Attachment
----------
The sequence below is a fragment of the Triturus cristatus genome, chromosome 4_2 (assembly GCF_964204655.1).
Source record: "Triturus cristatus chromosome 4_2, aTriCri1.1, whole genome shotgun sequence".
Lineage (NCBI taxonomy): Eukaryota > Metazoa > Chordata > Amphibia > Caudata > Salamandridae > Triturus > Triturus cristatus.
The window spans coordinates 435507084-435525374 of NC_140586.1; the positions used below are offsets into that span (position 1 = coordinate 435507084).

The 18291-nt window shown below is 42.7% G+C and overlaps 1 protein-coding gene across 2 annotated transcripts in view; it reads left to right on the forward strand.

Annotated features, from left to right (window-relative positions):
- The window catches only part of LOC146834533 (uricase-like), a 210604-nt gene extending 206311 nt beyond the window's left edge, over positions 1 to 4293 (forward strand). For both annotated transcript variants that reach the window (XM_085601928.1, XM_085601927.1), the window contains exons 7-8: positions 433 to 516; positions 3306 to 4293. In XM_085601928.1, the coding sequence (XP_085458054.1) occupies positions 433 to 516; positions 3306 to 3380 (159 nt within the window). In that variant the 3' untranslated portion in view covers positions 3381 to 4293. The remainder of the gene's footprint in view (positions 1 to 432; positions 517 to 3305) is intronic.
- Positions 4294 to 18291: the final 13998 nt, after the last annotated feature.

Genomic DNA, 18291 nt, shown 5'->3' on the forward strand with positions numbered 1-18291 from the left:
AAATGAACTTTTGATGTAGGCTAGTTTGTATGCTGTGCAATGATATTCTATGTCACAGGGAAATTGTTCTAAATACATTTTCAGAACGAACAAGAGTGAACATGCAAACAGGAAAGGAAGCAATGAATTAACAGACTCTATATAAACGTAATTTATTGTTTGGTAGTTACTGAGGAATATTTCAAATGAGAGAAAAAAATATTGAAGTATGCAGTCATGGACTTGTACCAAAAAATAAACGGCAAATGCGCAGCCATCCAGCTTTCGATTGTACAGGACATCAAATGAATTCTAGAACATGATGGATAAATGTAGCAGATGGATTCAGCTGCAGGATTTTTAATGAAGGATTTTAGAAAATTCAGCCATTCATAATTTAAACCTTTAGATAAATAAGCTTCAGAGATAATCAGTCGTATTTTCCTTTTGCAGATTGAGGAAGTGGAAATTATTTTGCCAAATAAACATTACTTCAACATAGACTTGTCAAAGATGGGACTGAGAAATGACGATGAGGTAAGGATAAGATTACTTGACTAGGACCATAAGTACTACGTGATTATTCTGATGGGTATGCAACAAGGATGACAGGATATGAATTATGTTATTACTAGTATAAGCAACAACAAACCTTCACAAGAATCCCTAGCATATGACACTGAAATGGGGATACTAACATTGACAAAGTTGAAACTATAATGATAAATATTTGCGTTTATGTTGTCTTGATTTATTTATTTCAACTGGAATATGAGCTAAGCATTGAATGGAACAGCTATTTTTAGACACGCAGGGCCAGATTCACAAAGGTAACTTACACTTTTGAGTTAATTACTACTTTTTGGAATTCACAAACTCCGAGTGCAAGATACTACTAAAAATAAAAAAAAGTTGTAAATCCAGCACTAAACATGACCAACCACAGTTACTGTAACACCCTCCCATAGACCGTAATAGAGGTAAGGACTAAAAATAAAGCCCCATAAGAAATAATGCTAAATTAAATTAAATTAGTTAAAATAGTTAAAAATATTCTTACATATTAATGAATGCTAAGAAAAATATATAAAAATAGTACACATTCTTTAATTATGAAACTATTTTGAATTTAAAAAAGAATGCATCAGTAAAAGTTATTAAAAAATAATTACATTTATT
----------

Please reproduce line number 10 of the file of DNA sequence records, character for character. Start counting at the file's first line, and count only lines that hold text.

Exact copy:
AAATGAACTTTTGATGTAGGCTAGTTTGTATGCTGTGCAATGATATTCTATGTCACAGGGAAATTGTTCTAAATACATTTTCAGAACGAACAAGAGTGAACATGCAAACAGGAAAGGAAGCAATGAATTAACAGACTCTATATAAACGTAATTTATTGTTTGGTAGTTACTGAGGAATATTTCAAATGAGAGAAAAAAATATTGAAGTATGCAGTCATGGACTTGTACCAAAAAATAAACGGCAAATGCGCAGCCATCCAGCTTTCGATTGTACAGGACATCAAATGAATTCTAGAACATGATGGATAAATGTAGCAGATGGATTCAGCTGCAGGATTTTTAATGAAGGATTTTAGAAAATTCAGCCATTCATAATTTAAACCTTTAGATAAATAAGCTTCAGAGATAATCAGTCGTATTTTCCTTTTGCAGATTGAGGAAGTGGAAATTATTTTGCCAAATAAACATTACTTCAACATAGACTTGTCAAAGATGGGACTGAGAAATGACGATGAGGTAAGGATAAGATTACTTGACTAGGACCATAAGTACTACGTGATTATTCTGATGGGTATGCAACAAGGATGACAGGATATGAATTATGTTATTACTAGTATAAGCAACAACAAACCTTCACAAGAATCCCTAGCATATGACACTGAAATGGGGATACTAACATTGACAAAGTTGAAACTATAATGATAAATATTTGCGTTTATGTTGTCTTGATTTATTTATTTCAACTGGAATATGAGCTAAGCATTGAATGGAACAGCTATTTTTAGACACGCAGGGCCAGATTCACAAAGGTAACTTACACTTTTGAGTTAATTACTACTTTTTGGAATTCACAAACTCCGAGTGCAAGATACTACTAAAAATAAAAAAAAGTTGTAAATCCAGCACTAAACATGACCAACCACAGTTACTGTAACACCCTCCCATAGACCGTAATAGAGGTAAGGACTAAAAATAAAGCCCCATAAGAAATAATGCTAAATTAAATTAAATTAGTTAAAATAGTTAAAAATATTCTTACATATTAATGAATGCTAAGAAAAATATATAAAAATAGTACACATTCTTTAATTATGAAACTATTTTGAATTTAAAAAAGAATGCATCAGTAAAAGTTATTAAAAAATAATTACATTTATT